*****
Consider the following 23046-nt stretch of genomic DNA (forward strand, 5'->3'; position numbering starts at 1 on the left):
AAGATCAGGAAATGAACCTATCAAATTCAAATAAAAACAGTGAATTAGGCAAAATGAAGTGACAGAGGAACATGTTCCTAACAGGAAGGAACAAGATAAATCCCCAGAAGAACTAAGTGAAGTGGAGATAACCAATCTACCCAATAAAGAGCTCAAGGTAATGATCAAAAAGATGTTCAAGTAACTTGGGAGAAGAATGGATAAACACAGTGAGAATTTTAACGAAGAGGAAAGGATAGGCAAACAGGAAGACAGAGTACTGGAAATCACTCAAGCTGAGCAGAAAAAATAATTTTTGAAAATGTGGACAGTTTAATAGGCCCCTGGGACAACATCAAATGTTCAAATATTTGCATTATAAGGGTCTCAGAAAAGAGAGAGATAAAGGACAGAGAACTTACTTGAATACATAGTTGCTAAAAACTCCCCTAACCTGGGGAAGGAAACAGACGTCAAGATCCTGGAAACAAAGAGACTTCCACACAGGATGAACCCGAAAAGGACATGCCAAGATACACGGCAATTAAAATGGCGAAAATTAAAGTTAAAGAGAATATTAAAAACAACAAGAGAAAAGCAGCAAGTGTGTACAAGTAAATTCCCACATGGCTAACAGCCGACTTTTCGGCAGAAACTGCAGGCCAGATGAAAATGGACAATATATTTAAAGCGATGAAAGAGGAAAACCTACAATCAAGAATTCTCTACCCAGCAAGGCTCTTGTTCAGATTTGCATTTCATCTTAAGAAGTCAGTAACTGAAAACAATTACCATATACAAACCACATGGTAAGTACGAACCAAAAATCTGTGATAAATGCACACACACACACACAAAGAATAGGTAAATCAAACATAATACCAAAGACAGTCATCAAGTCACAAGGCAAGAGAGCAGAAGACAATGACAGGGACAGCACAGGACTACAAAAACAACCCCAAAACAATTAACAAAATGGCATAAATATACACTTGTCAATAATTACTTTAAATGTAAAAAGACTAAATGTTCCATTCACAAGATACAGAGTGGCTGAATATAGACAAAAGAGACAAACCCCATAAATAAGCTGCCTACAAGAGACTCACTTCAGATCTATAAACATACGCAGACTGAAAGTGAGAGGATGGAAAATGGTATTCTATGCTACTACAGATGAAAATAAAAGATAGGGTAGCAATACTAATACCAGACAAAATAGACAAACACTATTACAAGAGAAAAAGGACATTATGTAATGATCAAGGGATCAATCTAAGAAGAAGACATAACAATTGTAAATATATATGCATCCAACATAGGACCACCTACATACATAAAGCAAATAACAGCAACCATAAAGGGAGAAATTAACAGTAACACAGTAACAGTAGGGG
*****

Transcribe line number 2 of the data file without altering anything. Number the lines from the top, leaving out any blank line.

AAGATCAGGAAATGAACCTATCAAATTCAAATAAAAACAGTGAATTAGGCAAAATGAAGTGACAGAGGAACATGTTCCTAACAGGAAGGAACAAGATAAATCCCCAGAAGAACTAAGTGAAGTGGAGATAACCAATCTACCCAATAAAGAGCTCAAGGTAATGATCAAAAAGATGTTCAAGTAACTTGGGAGAAGAATGGATAAACACAGTGAGAATTTTAACGAAGAGGAAAGGATAGGCAAACAGGAAGACAGAGTACTGGAAATCACTCAAGCTGAGCAGAAAAAATAATTTTTGAAAATGTGGACAGTTTAATAGGCCCCTGGGACAACATCAAATGTTCAAATATTTGCATTATAAGGGTCTCAGAAAAGAGAGAGATAAAGGACAGAGAACTTACTTGAATACATAGTTGCTAAAAACTCCCCTAACCTGGGGAAGGAAACAGACGTCAAGATCCTGGAAACAAAGAGACTTCCACACAGGATGAACCCGAAAAGGACATGCCAAGATACACGGCAATTAAAATGGCGAAAATTAAAGTTAAAGAGAATATTAAAAACAACAAGAGAAAAGCAGCAAGTGTGTACAAGTAAATTCCCACATGGCTAACAGCCGACTTTTCGGCAGAAACTGCAGGCCAGATGAAAATGGACAATATATTTAAAGCGATGAAAGAGGAAAACCTACAATCAAGAATTCTCTACCCAGCAAGGCTCTTGTTCAGATTTGCATTTCATCTTAAGAAGTCAGTAACTGAAAACAATTACCATATACAAACCACATGGTAAGTACGAACCAAAAATCTGTGATAAATGCACACACACACACACAAAGAATAGGTAAATCAAACATAATACCAAAGACAGTCATCAAGTCACAAGGCAAGAGAGCAGAAGACAATGACAGGGACAGCACAGGACTACAAAAACAACCCCAAAACAATTAACAAAATGGCATAAATATACACTTGTCAATAATTACTTTAAATGTAAAAAGACTAAATGTTCCATTCACAAGATACAGAGTGGCTGAATATAGACAAAAGAGACAAACCCCATAAATAAGCTGCCTACAAGAGACTCACTTCAGATCTATAAACATACGCAGACTGAAAGTGAGAGGATGGAAAATGGTATTCTATGCTACTACAGATGAAAATAAAAGATAGGGTAGCAATACTAATACCAGACAAAATAGACAAACACTATTACAAGAGAAAAAGGACATTATGTAATGATCAAGGGATCAATCTAAGAAGAAGACATAACAATTGTAAATATATATGCATCCAACATAGGACCACCTACATACATAAAGCAAATAACAGCAACCATAAAGGGAGAAATTAACAGTAACACAGTAACAGTAGGGG